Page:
Data from the commission shows that approximately 13% of unionized civil service employees chose not to reauthorize dues payments to their unions. Put another way, this means that 4346 of nearly 34,000 employees decided to not continue to support their union’s representational and political activities. This represents an annual loss to unions of approximately $2,824,900 per year.
Perhaps it is no surprise that these losses prompted the unions to launch an ill-fated attempt to prevent the rules from taking effect. Though they lost, workers won. Former union members now have the ability to make a fully informed choice as to whether to support their union, after carefully considering their rights. In addition, members and nonmembers alike now have the opportunity to reevaluate their choice annually, which will help to hold underperforming unions accountable while rewarding those unions that actually support their members’ interests.
Equally interesting is the precipitous decline in membership that unions have seen since Michigan passed its right-to-work law in 2012. Currently, 33,441 state workers are covered by union collective bargaining agreements, while 22,506 of those employees are union members. Before right-to-work, all of these workers were subject to mandatory dues or agency fee payments. Now, thanks to the combination of right-to-work and the recent civil service rules, approximately 33% of the state’s represented employees have been freed from having to support their union against their will.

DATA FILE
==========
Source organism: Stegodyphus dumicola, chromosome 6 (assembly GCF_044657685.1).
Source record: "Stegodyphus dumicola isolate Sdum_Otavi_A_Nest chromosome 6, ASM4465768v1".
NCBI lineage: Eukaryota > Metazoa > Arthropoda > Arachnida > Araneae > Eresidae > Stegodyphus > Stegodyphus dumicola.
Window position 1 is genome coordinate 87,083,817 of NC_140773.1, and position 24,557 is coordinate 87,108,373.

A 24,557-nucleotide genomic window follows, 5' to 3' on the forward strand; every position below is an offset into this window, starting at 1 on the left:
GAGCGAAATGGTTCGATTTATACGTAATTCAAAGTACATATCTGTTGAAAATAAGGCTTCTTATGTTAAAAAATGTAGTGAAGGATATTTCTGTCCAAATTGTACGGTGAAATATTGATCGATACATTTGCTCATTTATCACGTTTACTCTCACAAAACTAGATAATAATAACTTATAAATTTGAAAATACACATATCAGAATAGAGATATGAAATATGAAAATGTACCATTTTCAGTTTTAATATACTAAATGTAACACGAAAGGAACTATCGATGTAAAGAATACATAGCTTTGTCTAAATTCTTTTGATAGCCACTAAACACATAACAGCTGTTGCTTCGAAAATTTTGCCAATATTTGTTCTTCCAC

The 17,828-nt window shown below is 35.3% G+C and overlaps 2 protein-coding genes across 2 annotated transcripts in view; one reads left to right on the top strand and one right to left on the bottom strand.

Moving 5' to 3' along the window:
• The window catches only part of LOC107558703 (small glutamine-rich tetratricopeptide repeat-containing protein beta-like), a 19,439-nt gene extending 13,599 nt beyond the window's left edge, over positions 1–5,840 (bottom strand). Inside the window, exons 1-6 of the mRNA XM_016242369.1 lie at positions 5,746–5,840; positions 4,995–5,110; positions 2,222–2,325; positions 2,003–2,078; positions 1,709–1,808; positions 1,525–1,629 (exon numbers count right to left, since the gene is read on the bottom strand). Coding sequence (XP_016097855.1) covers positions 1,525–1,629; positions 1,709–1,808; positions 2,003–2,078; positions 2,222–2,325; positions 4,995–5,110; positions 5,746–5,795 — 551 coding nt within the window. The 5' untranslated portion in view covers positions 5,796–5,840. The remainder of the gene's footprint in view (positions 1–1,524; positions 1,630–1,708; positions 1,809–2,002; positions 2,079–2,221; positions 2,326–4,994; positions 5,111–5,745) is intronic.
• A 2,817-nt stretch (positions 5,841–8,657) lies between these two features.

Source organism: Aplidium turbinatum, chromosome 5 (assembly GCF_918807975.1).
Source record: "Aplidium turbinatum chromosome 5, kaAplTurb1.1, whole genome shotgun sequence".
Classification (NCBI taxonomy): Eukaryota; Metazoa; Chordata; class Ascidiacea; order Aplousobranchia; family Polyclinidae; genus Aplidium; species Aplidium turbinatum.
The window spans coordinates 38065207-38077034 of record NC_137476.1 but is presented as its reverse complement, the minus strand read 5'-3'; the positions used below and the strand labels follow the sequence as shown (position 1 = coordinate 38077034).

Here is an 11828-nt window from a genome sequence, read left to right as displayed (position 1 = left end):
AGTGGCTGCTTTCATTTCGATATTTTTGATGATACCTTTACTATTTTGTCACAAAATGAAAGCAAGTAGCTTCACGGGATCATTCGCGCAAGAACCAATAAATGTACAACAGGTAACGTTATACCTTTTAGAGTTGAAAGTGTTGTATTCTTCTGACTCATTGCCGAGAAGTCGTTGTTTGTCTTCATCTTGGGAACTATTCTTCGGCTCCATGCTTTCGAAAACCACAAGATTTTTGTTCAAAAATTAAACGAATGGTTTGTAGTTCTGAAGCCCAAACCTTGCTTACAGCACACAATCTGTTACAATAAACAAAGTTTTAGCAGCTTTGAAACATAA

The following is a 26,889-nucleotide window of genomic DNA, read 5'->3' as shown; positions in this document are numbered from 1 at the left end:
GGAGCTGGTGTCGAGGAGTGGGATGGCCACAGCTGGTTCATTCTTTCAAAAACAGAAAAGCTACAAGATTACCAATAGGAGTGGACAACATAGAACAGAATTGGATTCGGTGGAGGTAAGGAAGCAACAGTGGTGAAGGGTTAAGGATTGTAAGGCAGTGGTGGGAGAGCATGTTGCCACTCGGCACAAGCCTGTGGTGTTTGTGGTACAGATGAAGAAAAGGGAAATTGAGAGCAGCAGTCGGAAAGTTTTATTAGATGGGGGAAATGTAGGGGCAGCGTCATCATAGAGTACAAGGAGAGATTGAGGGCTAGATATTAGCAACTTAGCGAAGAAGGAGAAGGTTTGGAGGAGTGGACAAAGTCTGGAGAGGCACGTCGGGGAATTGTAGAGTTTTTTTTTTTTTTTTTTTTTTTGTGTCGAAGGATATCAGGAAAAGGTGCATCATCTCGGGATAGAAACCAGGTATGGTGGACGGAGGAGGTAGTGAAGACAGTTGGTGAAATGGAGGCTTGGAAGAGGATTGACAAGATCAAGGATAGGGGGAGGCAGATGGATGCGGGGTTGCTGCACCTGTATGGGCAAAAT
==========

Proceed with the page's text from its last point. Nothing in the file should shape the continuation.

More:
Thanks to Michigan’s increasingly pro-worker policies, 10,935 state employees now have more freedom than ever before. And while unions may lament the loss of approximately $7,107,750 annually, such losses represent money that now remains in the pockets of workers who do not support their union’s radical political agenda.
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